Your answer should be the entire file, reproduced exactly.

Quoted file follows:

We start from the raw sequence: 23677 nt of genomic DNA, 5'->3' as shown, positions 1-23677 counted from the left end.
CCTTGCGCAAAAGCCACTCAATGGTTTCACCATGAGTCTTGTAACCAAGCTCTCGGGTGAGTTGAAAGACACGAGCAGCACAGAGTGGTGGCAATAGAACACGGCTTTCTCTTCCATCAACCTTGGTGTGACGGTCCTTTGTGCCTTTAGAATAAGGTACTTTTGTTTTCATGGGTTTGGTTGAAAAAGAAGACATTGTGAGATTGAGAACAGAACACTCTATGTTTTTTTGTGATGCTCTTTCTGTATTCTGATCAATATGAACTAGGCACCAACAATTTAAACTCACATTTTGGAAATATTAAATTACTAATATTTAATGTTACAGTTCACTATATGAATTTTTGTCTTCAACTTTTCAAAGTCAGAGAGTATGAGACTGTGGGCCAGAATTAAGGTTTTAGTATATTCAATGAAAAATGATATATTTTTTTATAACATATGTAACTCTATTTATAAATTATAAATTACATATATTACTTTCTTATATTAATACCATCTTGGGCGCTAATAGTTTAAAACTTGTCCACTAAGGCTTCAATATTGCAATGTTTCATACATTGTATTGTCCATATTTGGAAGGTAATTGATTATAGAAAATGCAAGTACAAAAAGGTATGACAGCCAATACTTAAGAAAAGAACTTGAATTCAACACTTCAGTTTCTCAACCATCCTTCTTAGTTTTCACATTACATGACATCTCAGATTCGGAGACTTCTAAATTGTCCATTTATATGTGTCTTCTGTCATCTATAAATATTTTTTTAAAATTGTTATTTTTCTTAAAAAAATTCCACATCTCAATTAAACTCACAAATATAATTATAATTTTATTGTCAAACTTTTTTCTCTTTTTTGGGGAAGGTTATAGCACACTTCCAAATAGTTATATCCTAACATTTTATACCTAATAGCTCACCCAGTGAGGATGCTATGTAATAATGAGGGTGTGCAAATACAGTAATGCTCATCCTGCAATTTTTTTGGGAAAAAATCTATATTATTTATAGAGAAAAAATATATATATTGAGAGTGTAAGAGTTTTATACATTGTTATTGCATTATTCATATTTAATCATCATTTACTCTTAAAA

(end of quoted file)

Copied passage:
We start from the raw sequence: 23677 nt of genomic DNA, 5'->3' as shown, positions 1-23677 counted from the left end.
CCTTGCGCAAAAGCCACTCAATGGTTTCACCATGAGTCTTGTAACCAAGCTCTCGGGTGAGTTGAAAGACACGAGCAGCACAGAGTGGTGGCAATAGAACACGGCTTTCTCTTCCATCAACCTTGGTGTGACGGTCCTTTGTGCCTTTAGAATAAGGTACTTTTGTTTTCATGGGTTTGGTTGAAAAAGAAGACATTGTGAGATTGAGAACAGAACACTCTATGTTTTTTTGTGATGCTCTTTCTGTATTCTGATCAATATGAACTAGGCACCAACAATTTAAACTCACATTTTGGAAATATTAAATTACTAATATTTAATGTTACAGTTCACTATATGAATTTTTGTCTTCAACTTTTCAAAGTCAGAGAGTATGAGACTGTGGGCCAGAATTAAGGTTTTAGTATATTCAATGAAAAATGATATATTTTTTTATAACATATGTAACTCTATTTATAAATTATAAATTACATATATTACTTTCTTATATTAATACCATCTTGGGCGCTAATAGTTTAAAACTTGTCCACTAAGGCTTCAATATTGCAATGTTTCATACATTGTATTGTCCATATTTGGAAGGTAATTGATTATAGAAAATGCAAGTACAAAAAGGTATGACAGCCAATACTTAAGAAAAGAACTTGAATTCAACACTTCAGTTTCTCAACCATCCTTCTTAGTTTTCACATTACATGACATCTCAGATTCGGAGACTTCTAAATTGTCCATTTATATGTGTCTTCTGTCATCTATAAATATTTTTTTAAAATTGTTATTTTTCTTAAAAAAATTCCACATCTCAATTAAACTCACAAATATAATTATAATTTTATTGTCAAACTTTTTTCTCTTTTTTGGGGAAGGTTATAGCACACTTCCAAATAGTTATATCCTAACATTTTATACCTAATAGCTCACCCAGTGAGGATGCTATGTAATAATGAGGGTGTGCAAATACAGTAATGCTCATCCTGCAATTTTTTTGGGAAAAAATCTATATTATTTATAGAGAAAAAATATATATATTGAGAGTGTAAGAGTTTTATACATTGTTATTGCATTATTCATATTTAATCATCATTTACTCTTAAAA